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I ntroduction

Recently, the Employees Provident
Fund Organization (EPFO) issued a
communication dated May 27, 2014,
directing all Regional PF Commissioners
not to force employers to contribute over
and above the statutory wage ceiling in
respect of their employees. The said
communication has been widely reported
in leading newspapers.

The tersely worded communication in
effect, appears to reiterate what is already
provided in the EPF Scheme.

Para 26-A(2) of the EPF Scheme
provides that where the monthly pay of a
Member exceeds Rs.6,500/-, the
contribution payable by the employer will
be limited to the amount payable on a
monthly pay of Rs.6,500/-. Rule 29
separately provides that an employee may
make EPF contribution exceeding 12% of
this monthly pay, however, the employer
shall not be under an obligation to pay any
contribution over and above his
contribution payable under the Act.

So what then, was the purpose of the
above communication by EPFO? In the
said letter, EPFO has separately stated that
it will not be going in for review against
the judgement of the Honble Supreme
Court of India in the matter of
Marathwada Gramin Bank Karamchari
Sangathan & Ors. Vs. Management of
Marathwada Gramin Bank (2011).

The curious case of Marathwada Gramin
Bank Employees Union

Facts of the case

In the above case, the employer was a
bank which once had its own PF Trust for
the benefit of employees. Subsequently,
the permission granted to the employer to
operate its own PF Trust was withdrawn.
Thereupon, the employer started making
contributions as per the EPF Scheme.

Pertinently, in both the above
situations, the employer was voluntarily
making its PF contributions, in excess of
the statutory limits.

Owning to losses, the employer sought
to discontinue payment of provident fund
in excess of its statutory liability. The
workers contested the action taken by the
employer before the Industrial Tribunal
under the Industrial Disputes Act, 1947.

One important argument taken by the
employees was that the employer was
prohibited from reducing the amount of PF
contribution under Section 12 of the EPF
Act. Section 12 of the EPF Act provides
as under:

No employer ... shall, by reason only
of his liability for the payment of any
contribution to the Fund ... reduce,
whether directly or indirectly, the wages of
any employees to whom the Scheme or the

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Insurance Scheme applies or the total
quantum of benefits in the nature of old
age pension, gratuity provident fund or life
insurance to which the employee is entitled
under the terms of his employment, express
or implied.

Based on the provisions of Section 12,
the Industrial Tribunal ruled in favour of
the employees, and directed that the
employees shall continue to draw equal
amount of contribution from the employer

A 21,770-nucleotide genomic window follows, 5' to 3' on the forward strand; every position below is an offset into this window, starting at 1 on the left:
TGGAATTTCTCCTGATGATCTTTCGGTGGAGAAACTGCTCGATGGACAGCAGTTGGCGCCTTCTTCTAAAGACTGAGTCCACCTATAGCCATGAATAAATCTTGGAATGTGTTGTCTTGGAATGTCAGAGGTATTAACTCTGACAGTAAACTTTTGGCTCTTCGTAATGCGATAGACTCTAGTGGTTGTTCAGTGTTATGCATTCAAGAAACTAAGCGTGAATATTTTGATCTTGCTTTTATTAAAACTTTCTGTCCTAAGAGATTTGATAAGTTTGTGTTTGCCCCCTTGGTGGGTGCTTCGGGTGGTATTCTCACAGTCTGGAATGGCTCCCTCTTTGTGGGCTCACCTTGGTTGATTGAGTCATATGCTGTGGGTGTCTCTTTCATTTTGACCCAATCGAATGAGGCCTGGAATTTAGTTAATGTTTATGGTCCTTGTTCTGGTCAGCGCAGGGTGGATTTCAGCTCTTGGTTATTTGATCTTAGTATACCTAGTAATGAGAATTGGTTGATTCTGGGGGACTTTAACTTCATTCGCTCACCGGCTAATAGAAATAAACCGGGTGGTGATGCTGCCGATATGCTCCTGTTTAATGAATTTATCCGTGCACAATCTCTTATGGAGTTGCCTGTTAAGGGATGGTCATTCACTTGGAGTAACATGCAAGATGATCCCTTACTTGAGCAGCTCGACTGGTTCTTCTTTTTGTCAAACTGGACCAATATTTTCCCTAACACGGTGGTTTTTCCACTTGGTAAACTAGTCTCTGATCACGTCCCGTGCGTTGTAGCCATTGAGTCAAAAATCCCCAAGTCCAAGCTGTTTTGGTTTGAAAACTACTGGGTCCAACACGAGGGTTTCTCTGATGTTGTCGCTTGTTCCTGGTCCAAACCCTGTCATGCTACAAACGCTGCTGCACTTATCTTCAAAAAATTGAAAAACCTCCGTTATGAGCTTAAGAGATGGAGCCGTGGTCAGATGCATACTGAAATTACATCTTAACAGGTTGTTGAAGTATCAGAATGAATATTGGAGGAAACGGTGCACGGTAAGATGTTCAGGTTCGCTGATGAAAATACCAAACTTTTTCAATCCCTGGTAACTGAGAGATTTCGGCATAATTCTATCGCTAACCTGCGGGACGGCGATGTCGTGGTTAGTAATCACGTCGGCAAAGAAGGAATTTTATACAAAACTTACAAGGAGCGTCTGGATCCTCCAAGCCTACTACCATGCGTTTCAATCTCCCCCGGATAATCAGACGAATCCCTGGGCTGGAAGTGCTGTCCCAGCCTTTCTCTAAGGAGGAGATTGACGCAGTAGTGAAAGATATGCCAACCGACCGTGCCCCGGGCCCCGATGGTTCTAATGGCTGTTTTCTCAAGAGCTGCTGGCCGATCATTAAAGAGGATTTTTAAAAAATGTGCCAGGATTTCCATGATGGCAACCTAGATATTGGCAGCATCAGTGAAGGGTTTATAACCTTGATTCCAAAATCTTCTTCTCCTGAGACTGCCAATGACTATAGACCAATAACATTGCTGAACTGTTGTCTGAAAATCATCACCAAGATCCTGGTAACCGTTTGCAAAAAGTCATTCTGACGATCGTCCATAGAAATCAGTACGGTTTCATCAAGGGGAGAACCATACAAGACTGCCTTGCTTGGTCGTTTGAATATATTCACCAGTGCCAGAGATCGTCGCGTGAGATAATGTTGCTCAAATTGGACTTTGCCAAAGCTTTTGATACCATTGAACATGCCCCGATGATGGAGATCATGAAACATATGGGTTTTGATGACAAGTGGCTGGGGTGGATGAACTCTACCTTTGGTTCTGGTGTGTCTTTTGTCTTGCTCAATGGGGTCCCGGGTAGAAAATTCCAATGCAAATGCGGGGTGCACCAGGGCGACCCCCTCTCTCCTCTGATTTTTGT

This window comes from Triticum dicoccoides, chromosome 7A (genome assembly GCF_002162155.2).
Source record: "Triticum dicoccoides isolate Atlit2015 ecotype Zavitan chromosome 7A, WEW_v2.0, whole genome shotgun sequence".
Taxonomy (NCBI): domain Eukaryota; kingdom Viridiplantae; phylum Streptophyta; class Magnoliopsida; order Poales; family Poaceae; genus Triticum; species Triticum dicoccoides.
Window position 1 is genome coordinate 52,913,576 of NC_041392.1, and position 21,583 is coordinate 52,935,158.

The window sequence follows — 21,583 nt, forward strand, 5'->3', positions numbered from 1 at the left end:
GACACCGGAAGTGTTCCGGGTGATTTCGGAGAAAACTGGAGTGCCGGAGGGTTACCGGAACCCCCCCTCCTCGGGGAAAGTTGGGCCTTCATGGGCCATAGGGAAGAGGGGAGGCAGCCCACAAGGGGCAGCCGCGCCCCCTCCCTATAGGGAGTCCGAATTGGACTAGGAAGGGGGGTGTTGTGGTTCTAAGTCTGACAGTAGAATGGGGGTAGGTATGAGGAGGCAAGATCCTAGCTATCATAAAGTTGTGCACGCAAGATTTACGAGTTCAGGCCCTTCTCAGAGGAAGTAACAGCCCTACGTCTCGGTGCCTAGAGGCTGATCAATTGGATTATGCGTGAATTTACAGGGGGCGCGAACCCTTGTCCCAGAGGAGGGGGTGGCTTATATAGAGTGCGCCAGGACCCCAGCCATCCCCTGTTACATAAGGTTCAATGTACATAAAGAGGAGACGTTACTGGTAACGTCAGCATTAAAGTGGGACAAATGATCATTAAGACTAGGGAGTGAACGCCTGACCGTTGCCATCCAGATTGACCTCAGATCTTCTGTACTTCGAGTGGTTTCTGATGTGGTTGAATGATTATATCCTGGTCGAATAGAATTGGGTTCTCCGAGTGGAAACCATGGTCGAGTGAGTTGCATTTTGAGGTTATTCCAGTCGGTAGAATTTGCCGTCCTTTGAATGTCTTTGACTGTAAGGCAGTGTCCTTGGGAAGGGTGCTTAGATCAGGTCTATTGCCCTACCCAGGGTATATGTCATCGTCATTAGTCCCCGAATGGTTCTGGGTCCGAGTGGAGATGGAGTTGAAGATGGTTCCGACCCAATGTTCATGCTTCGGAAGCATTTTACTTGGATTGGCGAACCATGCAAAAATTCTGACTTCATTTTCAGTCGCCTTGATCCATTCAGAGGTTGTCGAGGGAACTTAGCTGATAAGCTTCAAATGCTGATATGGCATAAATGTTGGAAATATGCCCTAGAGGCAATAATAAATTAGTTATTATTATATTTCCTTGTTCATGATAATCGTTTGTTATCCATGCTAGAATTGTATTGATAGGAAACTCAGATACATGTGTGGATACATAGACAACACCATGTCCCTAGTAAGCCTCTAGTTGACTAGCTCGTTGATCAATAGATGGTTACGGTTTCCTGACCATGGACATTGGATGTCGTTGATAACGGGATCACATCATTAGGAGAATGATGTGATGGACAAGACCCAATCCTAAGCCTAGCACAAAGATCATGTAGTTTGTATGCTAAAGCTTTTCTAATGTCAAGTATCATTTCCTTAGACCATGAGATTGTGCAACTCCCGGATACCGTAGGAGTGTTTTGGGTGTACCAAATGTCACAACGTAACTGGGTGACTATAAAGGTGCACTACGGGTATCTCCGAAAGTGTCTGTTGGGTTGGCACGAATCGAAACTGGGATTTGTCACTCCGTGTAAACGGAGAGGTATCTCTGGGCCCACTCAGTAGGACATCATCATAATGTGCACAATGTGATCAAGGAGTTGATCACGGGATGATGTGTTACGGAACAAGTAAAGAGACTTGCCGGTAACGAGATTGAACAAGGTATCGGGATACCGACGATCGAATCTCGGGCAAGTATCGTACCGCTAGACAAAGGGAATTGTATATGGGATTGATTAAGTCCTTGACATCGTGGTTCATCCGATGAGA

towards provident fund without any ceiling
on their wages.

Courts rule in favour of the employer

On examination of Section 12, the
Bombay High Court observed that the
employer would be barred from reducing
its PF contribution, only if the same were
contrary to the terms of employment of the
employees. In the present case, the terms
of employment of the banks employees
expressly provided that the provident fund
contributions would be in accordance with
the EPF Act. In other words, there was no
provision in the terms of employment
which required the employer to make PF
contributions beyond its statutory

The Supreme Court on appeal,
concurred with the judgement of the
Bombay High Court and observed that the
employer cannot be compelled to pay PF
contributions in excess of its statutory
liability just because it started making PF
contributions in excess of its statutory
liability for some time.


It appears that EPFO had internally
examined the feasibility of filing a review
petition against the above Supreme Court
judgement. Ultimately, EPFO has taken a
call not to go in for a review, and this has
been communicated vide EPFOs letter
dated May 27, 2014 discussed above.


To conclude, employers always had
the right to limit their provident fund
contributions to the limits laid down under
the EPF Act. Subject to anything to the
contrary in the terms of employment, if the
employers are making provident fund
contributions above the statutory limits,
there is no bar on them from reducing the
same to the limits under the EPF Scheme.
The EPFO now appears to be in agreement
with this position.

On a different note, the above
discussion would not be relevant in case of
PF contributions of international workers.
So far as international workers are
concerned, their provident fund
contributions are calculated on their total
monthly pay. In other words, the
contribution of the employer is not limited
to the amounts payable on a monthly pay
of Rs.6500/-.